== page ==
June 23, 2016, and Britain wakes up to the reality that 52 percent of the population have decided to turn their back on a union they have been an active part of for several decades. Despite stark warnings from academics, economists and business leaders the vote was cast to leave the EU — throwing the country, Europe and the world into turmoil.
Three months since the vote and the impact has been relatively light. Contributing factors could be said to be apathy or a bit of regression, with no apparent signs of the forecasted financial and social apocalypse. Public disheartenment for those keen to remain aside, it may even be the case that a fresh hope has taken hold across the UK, with many previously glum pro-Europeans accepting the fate with measured optimism.
The airline industry as a whole has reported little in the way of negative repercussions. The most recent International Air Transportation Association (IATA) publication acknowledges uncertainty, but suggests that the industry has not panicked, as such.
Finnair Cargo News caught up with John Ward from Air Liaison, Finnair Cargo’s General Sales & Services Agent (GSSA) responsible for the sale of cargo capacity for a select group of commercial airlines in the UK and Ireland. We asked him about both the impact of Brexit on the industry as well as contingency plans in place. His outlook was encouragingly optimistic:
“We have not seen an obvious reaction in the industry to the Brexit decision. My personal view is that whether total cargo volumes from the UK increase or decline, it’s possible that increased border controls will result in a modal shift from road transport to air transport, which would be positive for the airline industry in general, and specifically for Finnair Cargo due to the (trucking) road transport links between London and Helsinki.”
Confidence like this from an industry insider only bolsters the case put forward by select academic figures in the UK, who collectively predict a change of how people and goods may travel, but cannot commit to either a positive or negative slant on it. However, addressing the current economic impact, Ward’s response was a little less encouraging:
“The IATA has not yet released its latest figures regarding UK flown export data. What we do know is that total tonnage for June and July 2016 has fallen by 8 percent versus the same period last year. The per-kilogram yields have fallen by 19 percent over the same period, which has resulted in a year-on-year revenue decline of 25 percent (in euros). This downward trend was already evident prior to the Brexit vote (January thru May -5 percent tonnage, and -19 percent revenue) but has been sharper since June.”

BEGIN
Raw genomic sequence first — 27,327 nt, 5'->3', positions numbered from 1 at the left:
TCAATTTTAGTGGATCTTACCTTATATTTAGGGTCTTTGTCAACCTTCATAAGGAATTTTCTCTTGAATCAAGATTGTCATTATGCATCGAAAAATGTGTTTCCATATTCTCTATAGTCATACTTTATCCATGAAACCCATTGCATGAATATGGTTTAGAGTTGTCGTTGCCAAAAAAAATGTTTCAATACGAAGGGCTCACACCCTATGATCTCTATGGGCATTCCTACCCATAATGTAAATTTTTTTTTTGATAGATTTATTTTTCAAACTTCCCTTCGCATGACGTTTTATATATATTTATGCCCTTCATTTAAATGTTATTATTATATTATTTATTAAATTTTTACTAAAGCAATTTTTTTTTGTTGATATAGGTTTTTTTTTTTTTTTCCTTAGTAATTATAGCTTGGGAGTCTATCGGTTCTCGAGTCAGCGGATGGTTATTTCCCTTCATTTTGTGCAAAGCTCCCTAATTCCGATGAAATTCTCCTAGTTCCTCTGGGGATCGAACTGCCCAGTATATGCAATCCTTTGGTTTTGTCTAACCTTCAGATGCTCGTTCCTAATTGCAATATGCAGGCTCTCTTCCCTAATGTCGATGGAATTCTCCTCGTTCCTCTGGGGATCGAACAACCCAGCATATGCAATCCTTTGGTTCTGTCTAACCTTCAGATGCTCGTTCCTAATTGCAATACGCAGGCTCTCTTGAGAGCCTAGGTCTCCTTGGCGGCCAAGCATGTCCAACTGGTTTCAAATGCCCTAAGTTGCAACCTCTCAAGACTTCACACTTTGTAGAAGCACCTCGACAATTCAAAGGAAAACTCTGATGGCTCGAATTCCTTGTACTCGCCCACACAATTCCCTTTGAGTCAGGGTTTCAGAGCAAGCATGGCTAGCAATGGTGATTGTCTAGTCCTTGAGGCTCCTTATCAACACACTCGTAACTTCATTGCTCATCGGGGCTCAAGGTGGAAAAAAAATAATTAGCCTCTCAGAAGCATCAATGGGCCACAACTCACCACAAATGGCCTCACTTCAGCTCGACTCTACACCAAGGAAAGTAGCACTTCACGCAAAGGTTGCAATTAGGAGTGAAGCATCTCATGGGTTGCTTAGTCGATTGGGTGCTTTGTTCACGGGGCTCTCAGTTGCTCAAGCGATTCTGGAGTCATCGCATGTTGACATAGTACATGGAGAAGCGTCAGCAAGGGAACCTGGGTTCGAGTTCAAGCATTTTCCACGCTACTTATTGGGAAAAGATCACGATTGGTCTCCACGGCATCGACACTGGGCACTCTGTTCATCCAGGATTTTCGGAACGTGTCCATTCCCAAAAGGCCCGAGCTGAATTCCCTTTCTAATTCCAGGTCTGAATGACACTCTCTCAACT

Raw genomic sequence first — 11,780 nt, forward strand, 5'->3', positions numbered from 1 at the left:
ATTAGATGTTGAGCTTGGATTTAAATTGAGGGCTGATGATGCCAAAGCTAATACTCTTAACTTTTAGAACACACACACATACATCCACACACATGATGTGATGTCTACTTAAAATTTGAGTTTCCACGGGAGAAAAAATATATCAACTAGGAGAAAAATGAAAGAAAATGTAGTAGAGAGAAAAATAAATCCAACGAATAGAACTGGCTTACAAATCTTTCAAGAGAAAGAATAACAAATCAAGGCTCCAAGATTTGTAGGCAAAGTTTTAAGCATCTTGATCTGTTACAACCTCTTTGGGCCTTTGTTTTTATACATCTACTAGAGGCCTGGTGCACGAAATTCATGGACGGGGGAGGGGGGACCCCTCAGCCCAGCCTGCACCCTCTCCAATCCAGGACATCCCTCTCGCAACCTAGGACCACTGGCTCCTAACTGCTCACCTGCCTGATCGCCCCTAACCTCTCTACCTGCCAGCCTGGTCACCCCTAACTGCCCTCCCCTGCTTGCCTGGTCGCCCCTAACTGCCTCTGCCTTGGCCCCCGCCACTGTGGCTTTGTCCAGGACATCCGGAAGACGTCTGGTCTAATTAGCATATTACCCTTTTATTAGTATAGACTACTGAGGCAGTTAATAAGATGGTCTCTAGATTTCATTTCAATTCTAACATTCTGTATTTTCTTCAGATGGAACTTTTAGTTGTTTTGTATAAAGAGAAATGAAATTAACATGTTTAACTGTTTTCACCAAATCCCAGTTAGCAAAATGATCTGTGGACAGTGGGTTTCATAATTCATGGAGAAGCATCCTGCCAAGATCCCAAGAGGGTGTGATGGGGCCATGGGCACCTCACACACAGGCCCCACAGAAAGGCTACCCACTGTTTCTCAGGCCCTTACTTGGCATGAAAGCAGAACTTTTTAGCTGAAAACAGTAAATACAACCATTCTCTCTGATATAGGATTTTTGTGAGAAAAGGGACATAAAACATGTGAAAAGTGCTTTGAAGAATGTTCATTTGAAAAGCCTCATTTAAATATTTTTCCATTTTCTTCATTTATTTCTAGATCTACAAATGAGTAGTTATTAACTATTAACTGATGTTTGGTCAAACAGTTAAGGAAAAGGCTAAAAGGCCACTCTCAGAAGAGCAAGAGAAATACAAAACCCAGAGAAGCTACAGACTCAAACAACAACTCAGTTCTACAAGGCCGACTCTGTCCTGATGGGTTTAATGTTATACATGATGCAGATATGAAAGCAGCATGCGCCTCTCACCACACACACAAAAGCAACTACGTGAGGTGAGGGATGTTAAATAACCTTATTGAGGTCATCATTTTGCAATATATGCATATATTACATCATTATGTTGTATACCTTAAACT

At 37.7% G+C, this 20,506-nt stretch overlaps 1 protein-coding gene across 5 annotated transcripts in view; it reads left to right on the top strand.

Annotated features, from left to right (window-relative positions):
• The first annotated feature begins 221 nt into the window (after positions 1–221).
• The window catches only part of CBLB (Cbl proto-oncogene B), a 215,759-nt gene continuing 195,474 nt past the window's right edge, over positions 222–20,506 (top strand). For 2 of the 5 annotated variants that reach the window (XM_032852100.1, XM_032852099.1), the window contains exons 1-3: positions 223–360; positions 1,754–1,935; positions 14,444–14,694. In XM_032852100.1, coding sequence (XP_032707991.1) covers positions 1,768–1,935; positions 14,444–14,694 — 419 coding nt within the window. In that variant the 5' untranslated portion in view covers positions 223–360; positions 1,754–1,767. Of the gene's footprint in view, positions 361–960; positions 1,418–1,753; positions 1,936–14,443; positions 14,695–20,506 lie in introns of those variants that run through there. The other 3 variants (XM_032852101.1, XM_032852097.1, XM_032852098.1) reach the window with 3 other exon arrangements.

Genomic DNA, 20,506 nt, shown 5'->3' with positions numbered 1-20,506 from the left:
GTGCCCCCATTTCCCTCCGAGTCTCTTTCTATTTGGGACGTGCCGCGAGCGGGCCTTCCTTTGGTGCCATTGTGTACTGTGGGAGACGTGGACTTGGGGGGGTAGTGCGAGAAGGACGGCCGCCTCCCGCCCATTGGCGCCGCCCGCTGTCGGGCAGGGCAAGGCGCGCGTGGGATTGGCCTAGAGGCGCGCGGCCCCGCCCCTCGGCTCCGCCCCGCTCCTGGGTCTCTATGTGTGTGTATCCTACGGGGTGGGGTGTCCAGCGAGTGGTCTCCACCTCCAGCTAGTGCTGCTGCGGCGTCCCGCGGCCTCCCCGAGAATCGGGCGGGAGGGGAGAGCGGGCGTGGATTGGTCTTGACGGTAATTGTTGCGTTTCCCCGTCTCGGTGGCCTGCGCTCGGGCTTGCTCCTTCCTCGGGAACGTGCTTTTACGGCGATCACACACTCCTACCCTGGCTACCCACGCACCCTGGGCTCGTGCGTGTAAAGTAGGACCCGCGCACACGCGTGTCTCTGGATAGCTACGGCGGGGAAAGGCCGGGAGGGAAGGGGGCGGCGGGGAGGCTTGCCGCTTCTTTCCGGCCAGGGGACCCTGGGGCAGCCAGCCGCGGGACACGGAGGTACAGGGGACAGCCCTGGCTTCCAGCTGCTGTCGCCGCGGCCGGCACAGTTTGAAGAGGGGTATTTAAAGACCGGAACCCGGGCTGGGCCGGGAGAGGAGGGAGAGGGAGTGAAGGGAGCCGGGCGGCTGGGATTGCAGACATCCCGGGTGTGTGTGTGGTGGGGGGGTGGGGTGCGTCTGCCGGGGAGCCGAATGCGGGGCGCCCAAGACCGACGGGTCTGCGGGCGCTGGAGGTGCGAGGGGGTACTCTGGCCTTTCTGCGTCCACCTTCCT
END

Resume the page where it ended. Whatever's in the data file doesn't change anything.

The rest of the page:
Ward is quick to reassure:
“Passengers are still traveling and goods continue to be purchased from overseas, so aircraft still need to fly. There is no need to panic.”
Going on to highlight a contingency plan should the worst-case-scenario happen, Ward runs through how cargo and carriers in general should prepare:
“Economic downturns could have an impact on passenger numbers, and cargo volumes may also be affected, but one expects that if exports fall, then imports would increase. There could also be a shift in the countries that we export to and import from as a result of new or expiring free-trade deals. I expect the sum of all parts (imports and exports) to be fairly stable and at similar levels.”
Encouraging indeed. Yet reflective of the agility of the air cargo business and its ability to continually evolve to accommodate global traffic flows. Assuming Britain exits the single market due to the inability to get a deal on freedom of movement, it raises the question of whether cargo providers can protect the interests of their shareholders, and more crucially the future of their operations, through planning.
“Changes that may affect the industry, such as the origin and destination of passenger and cargo flows brought about by freedom (or otherwise) of movement, will occur slowly. Professional, flexible and forward-thinking organizations will be well-placed to enjoy success during what will be challenging times,” notes Ward.
That being said, uncertainty still hangs over the industry — as quick to respond as it may be — and many have questioned whether the government will even be able to trigger the now infamous Article 50, Ward’s parting shot warns those at the helm to acknowledge their responsibilities:
“I do think Article 50 will be triggered. I hope that the UK government and the European Commission will first take necessary measures to maintain a stable economic situation before this happens.
“Long periods of global recession and subsequent austerity have already forced the industry to optimize costs, with steps to streamline workforces and work flows. The key seems to lie in investment in IT solutions that maximize operating capacity. The lesson to take home here is to ensure that a company’s cargo operation is ready and able to scale upward when required to do so, and at short notice.”
This article first appeared in Finnair Cargo news.